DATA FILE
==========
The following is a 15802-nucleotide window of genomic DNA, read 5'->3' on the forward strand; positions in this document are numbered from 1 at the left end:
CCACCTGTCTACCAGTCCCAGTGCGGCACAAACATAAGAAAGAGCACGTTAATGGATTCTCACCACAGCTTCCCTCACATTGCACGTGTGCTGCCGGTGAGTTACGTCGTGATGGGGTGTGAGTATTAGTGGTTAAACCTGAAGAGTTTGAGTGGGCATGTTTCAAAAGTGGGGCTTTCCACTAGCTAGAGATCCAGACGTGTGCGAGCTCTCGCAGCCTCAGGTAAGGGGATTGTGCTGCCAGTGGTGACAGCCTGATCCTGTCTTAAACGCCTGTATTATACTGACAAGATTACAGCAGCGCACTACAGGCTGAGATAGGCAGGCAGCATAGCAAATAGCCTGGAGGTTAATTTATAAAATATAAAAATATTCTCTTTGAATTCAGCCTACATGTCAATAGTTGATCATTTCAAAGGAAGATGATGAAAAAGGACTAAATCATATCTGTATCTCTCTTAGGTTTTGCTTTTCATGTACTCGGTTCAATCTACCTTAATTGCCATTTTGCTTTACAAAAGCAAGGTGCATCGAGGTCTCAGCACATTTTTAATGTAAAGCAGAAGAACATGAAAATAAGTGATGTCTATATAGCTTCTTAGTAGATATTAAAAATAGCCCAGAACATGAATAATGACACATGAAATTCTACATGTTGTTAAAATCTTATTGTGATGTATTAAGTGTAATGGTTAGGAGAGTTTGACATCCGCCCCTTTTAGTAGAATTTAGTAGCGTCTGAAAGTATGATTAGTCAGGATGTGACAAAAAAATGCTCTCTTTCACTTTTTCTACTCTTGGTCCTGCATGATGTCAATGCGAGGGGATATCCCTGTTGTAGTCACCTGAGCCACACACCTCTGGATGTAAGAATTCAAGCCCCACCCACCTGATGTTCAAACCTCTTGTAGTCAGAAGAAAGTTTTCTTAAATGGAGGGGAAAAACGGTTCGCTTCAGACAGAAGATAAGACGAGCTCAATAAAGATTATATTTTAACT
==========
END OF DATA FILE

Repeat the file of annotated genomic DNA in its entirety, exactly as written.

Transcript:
The following is a 15802-nucleotide window of genomic DNA, read 5'->3' on the forward strand; positions in this document are numbered from 1 at the left end:
CCACCTGTCTACCAGTCCCAGTGCGGCACAAACATAAGAAAGAGCACGTTAATGGATTCTCACCACAGCTTCCCTCACATTGCACGTGTGCTGCCGGTGAGTTACGTCGTGATGGGGTGTGAGTATTAGTGGTTAAACCTGAAGAGTTTGAGTGGGCATGTTTCAAAAGTGGGGCTTTCCACTAGCTAGAGATCCAGACGTGTGCGAGCTCTCGCAGCCTCAGGTAAGGGGATTGTGCTGCCAGTGGTGACAGCCTGATCCTGTCTTAAACGCCTGTATTATACTGACAAGATTACAGCAGCGCACTACAGGCTGAGATAGGCAGGCAGCATAGCAAATAGCCTGGAGGTTAATTTATAAAATATAAAAATATTCTCTTTGAATTCAGCCTACATGTCAATAGTTGATCATTTCAAAGGAAGATGATGAAAAAGGACTAAATCATATCTGTATCTCTCTTAGGTTTTGCTTTTCATGTACTCGGTTCAATCTACCTTAATTGCCATTTTGCTTTACAAAAGCAAGGTGCATCGAGGTCTCAGCACATTTTTAATGTAAAGCAGAAGAACATGAAAATAAGTGATGTCTATATAGCTTCTTAGTAGATATTAAAAATAGCCCAGAACATGAATAATGACACATGAAATTCTACATGTTGTTAAAATCTTATTGTGATGTATTAAGTGTAATGGTTAGGAGAGTTTGACATCCGCCCCTTTTAGTAGAATTTAGTAGCGTCTGAAAGTATGATTAGTCAGGATGTGACAAAAAAATGCTCTCTTTCACTTTTTCTACTCTTGGTCCTGCATGATGTCAATGCGAGGGGATATCCCTGTTGTAGTCACCTGAGCCACACACCTCTGGATGTAAGAATTCAAGCCCCACCCACCTGATGTTCAAACCTCTTGTAGTCAGAAGAAAGTTTTCTTAAATGGAGGGGAAAAACGGTTCGCTTCAGACAGAAGATAAGACGAGCTCAATAAAGATTATATTTTAACT